When I finally got discharged on Wednesday (after throwing an "I Want Out of Here" fit), I was told by the doctor in charge that the tests weren't definitive, but that there was reason to suspect a problem with my neck. They gave me a neck brace and an appointment for the next Tuesday for a follow-up neck X-ray.
That next Tuesday, I asked the technician when the doctor would receive the new X-rays. He said he'd send them in the next hour or two, but he warned me that the doctor frequently didn't get around to looking at the results for a couple of days! I waited several days and then began calling the doctor's office to learn the results.
I finally got an appointment a week and a half after the X-ray. The appointment was for 2:15pm, and I arrived on time. An hour later, an assistant came in and removed the staples from my scalp wound. Two hours later, the doctor came in. She was angry that I wasn't wearing the neck brace. I said I didn't think it was doing any good, and that my problems were with back and hip pain, not with my neck. She said I still should continue wearing the neck brace. I said I wasn't going to do it. She acknowledged that the neck X-ray hadn't shown anything.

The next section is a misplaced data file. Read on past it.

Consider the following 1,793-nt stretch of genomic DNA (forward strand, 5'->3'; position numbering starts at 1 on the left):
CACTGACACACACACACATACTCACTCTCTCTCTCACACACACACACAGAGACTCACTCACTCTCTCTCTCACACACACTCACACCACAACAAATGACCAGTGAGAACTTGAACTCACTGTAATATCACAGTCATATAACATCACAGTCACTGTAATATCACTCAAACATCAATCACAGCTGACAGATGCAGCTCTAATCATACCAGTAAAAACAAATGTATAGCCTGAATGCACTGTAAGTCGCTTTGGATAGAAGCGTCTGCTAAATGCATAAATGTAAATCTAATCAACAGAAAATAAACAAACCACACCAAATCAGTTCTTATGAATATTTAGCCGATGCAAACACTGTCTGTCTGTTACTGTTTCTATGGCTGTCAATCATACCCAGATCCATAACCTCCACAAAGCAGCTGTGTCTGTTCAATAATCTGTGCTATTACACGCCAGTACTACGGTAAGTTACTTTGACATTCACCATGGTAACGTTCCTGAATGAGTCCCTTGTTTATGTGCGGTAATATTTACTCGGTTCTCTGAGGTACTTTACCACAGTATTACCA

Other Doctors and Tests Confirm the Problem Was Not the Neck, But the Back
My internist recommended a good back doctor. I found I'd have to wait several weeks for an appointment with the doctor, but could get an earlier appointment with his assistant. I took it. When I arrived, she talked with me for a few minutes to determine what was going on. Then she recommended an X-ray of the back, which was done right away. I went back to the consulting room. Within ten minutes, she returned. She immediately called up the X-ray on a screen in the consulting room. Quite a contrast with my GW hospital experience!